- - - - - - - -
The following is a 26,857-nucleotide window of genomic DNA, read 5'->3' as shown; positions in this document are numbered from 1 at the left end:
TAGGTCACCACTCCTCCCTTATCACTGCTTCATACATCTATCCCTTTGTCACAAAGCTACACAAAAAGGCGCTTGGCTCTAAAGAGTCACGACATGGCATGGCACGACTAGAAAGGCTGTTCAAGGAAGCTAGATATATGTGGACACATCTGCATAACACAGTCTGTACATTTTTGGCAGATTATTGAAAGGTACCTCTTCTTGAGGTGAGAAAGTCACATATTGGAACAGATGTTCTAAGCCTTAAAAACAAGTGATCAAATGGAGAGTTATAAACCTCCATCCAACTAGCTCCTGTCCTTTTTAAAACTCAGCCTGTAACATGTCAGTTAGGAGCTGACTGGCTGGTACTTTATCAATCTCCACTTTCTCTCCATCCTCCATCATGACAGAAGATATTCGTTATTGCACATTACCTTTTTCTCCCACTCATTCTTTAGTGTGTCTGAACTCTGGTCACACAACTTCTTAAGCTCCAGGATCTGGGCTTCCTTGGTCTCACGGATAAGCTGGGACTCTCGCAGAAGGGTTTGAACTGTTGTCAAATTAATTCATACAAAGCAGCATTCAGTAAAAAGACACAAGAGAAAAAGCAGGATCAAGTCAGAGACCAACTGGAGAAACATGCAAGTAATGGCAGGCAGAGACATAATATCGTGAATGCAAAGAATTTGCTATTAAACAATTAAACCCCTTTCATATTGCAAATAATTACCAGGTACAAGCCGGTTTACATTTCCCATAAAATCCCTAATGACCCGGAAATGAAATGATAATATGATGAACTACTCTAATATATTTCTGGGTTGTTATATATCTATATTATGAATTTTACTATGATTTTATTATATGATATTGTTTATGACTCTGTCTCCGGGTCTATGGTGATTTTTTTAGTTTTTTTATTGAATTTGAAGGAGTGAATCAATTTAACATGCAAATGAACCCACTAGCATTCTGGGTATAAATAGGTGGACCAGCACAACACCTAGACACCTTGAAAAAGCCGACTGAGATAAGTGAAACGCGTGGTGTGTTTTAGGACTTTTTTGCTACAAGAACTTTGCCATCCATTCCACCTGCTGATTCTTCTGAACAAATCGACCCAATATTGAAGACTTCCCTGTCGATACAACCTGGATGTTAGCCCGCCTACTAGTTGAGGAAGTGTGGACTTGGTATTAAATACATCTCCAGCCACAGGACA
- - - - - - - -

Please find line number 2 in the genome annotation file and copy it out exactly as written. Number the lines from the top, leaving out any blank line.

TAGGTCACCACTCCTCCCTTATCACTGCTTCATACATCTATCCCTTTGTCACAAAGCTACACAAAAAGGCGCTTGGCTCTAAAGAGTCACGACATGGCATGGCACGACTAGAAAGGCTGTTCAAGGAAGCTAGATATATGTGGACACATCTGCATAACACAGTCTGTACATTTTTGGCAGATTATTGAAAGGTACCTCTTCTTGAGGTGAGAAAGTCACATATTGGAACAGATGTTCTAAGCCTTAAAAACAAGTGATCAAATGGAGAGTTATAAACCTCCATCCAACTAGCTCCTGTCCTTTTTAAAACTCAGCCTGTAACATGTCAGTTAGGAGCTGACTGGCTGGTACTTTATCAATCTCCACTTTCTCTCCATCCTCCATCATGACAGAAGATATTCGTTATTGCACATTACCTTTTTCTCCCACTCATTCTTTAGTGTGTCTGAACTCTGGTCACACAACTTCTTAAGCTCCAGGATCTGGGCTTCCTTGGTCTCACGGATAAGCTGGGACTCTCGCAGAAGGGTTTGAACTGTTGTCAAATTAATTCATACAAAGCAGCATTCAGTAAAAAGACACAAGAGAAAAAGCAGGATCAAGTCAGAGACCAACTGGAGAAACATGCAAGTAATGGCAGGCAGAGACATAATATCGTGAATGCAAAGAATTTGCTATTAAACAATTAAACCCCTTTCATATTGCAAATAATTACCAGGTACAAGCCGGTTTACATTTCCCATAAAATCCCTAATGACCCGGAAATGAAATGATAATATGATGAACTACTCTAATATATTTCTGGGTTGTTATATATCTATATTATGAATTTTACTATGATTTTATTATATGATATTGTTTATGACTCTGTCTCCGGGTCTATGGTGATTTTTTTAGTTTTTTTATTGAATTTGAAGGAGTGAATCAATTTAACATGCAAATGAACCCACTAGCATTCTGGGTATAAATAGGTGGACCAGCACAACACCTAGACACCTTGAAAAAGCCGACTGAGATAAGTGAAACGCGTGGTGTGTTTTAGGACTTTTTTGCTACAAGAACTTTGCCATCCATTCCACCTGCTGATTCTTCTGAACAAATCGACCCAATATTGAAGACTTCCCTGTCGATACAACCTGGATGTTAGCCCGCCTACTAGTTGAGGAAGTGTGGACTTGGTATTAAATACATCTCCAGCCACAGGACA